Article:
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Mary Elizabeth FOWLER

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Mary Elizabeth FOWLER Obituary
FOWLER, Mary Elizabeth Mary Elizabeth Fowler, beloved sister, aunt, friend and teacher, died on November 21, 2009, at age 97 after a long and productive life. A resident of West Hartford and New Harbor, ME, Dr. Fowler was born in 1911 in Lewiston, ID, to Herbert Eugene and Mary Keatinge Fowler. She was the oldest child in a family that included her sister, Jean Parsons of West Hartford and the late Herbert K. Fowler of Fayetteville, AR. When she was a child, her family relocated to Bellingham, WA. The remembered beauty of the Puget Sound coast later spurred Dr. Fowler to explore the Maine coast and ultimately to build a home there. Dr. Fowler graduated from the University of Washington with BA and MA degrees. Following a move East to New Britain, she began her teaching career in the English Department at Berlin High School, later teaching at Northampton High School in Massachusetts. During World War II, Dr. Fowler served as a recreation director with the American Red Cross (Army Hospital Division) from 1944 to 1946 and was based in London during the bombings there. Return trips to visit wartime friends in England and Ireland imbued her with a love of travel that she cultivated throughout her life, traveling extensively throughout Europe, South America and the Far East. In 1946, Dr. Fowler began teaching in the English Dept. at the Teacher's College of Connecticut (now CCSU) where she continued until her retirement in 1973. She received her doctoral degree from NYU in 1951, became a full professor in 1961 and served as Supervising Teacher of English Majors for nearly two decades. A member of several professional organizations, she served as President of the New England Association of Teachers of English and published several articles in professional journals. In 1965, in association with her colleague and friend Elizabeth Rose of Hunter University, she published a textbook, Teaching Language, Composition and Literature for McGraw-Hill. Dr. Fowler instilled a love of literature and the arts in her nieces and nephews, bringing them on trips to museums, plays, ballet and opera in New York City. She had a special love for the coast of Maine and her summer home overlooking the sea. Her nieces and nephews, great-nieces and great-nephews all have fond memories of lobster cookouts and evenings spent reading aloud in front of a roaring fire, and continue these traditions with their own children and grandchildren. Dr. Fowler is survived by her sister, Jean Fowler Parsons; her six nieces and nephews and many, many students and friends. A private memorial service will be held this summer in Maine.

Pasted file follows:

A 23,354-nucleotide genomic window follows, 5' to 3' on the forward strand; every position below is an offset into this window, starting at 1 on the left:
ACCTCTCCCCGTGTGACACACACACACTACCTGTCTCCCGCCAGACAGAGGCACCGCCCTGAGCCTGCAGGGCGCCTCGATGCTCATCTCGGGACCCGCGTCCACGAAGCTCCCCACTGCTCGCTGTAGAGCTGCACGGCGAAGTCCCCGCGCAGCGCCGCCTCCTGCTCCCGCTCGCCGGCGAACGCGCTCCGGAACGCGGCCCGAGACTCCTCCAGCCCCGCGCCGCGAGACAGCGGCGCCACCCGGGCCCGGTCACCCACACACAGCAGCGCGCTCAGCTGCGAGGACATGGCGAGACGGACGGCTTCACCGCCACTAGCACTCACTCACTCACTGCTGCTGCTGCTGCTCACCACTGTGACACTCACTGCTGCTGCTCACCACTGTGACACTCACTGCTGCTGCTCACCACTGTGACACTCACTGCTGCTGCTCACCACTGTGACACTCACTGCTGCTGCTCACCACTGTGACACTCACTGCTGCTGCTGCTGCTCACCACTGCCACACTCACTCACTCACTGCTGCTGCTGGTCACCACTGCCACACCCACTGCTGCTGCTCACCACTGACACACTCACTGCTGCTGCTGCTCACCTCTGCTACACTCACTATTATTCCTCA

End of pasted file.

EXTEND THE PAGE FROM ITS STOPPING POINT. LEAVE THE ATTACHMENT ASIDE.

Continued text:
Published in The Hartford Courant on Dec. 22, 2009
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